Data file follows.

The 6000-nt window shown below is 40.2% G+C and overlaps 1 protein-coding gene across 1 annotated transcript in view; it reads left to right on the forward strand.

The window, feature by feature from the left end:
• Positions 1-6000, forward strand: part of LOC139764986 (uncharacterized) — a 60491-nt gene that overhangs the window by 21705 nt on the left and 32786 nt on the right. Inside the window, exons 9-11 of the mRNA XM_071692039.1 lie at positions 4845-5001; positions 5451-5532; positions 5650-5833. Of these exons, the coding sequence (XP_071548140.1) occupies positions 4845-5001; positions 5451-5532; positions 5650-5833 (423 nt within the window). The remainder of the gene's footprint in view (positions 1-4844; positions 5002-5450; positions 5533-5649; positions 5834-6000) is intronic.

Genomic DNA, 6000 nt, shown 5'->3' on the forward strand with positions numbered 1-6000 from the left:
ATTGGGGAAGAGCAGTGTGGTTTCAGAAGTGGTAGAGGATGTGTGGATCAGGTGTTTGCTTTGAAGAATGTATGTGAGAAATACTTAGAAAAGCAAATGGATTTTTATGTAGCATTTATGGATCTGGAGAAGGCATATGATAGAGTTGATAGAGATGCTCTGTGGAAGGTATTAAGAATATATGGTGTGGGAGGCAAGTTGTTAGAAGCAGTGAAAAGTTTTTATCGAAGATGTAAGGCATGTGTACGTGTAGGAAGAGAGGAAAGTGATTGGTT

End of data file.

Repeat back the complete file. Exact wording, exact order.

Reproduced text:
The 6000-nt window shown below is 40.2% G+C and overlaps 1 protein-coding gene across 1 annotated transcript in view; it reads left to right on the forward strand.

The window, feature by feature from the left end:
• Positions 1-6000, forward strand: part of LOC139764986 (uncharacterized) — a 60491-nt gene that overhangs the window by 21705 nt on the left and 32786 nt on the right. Inside the window, exons 9-11 of the mRNA XM_071692039.1 lie at positions 4845-5001; positions 5451-5532; positions 5650-5833. Of these exons, the coding sequence (XP_071548140.1) occupies positions 4845-5001; positions 5451-5532; positions 5650-5833 (423 nt within the window). The remainder of the gene's footprint in view (positions 1-4844; positions 5002-5450; positions 5533-5649; positions 5834-6000) is intronic.

Genomic DNA, 6000 nt, shown 5'->3' on the forward strand with positions numbered 1-6000 from the left:
ATTGGGGAAGAGCAGTGTGGTTTCAGAAGTGGTAGAGGATGTGTGGATCAGGTGTTTGCTTTGAAGAATGTATGTGAGAAATACTTAGAAAAGCAAATGGATTTTTATGTAGCATTTATGGATCTGGAGAAGGCATATGATAGAGTTGATAGAGATGCTCTGTGGAAGGTATTAAGAATATATGGTGTGGGAGGCAAGTTGTTAGAAGCAGTGAAAAGTTTTTATCGAAGATGTAAGGCATGTGTACGTGTAGGAAGAGAGGAAAGTGATTGGTT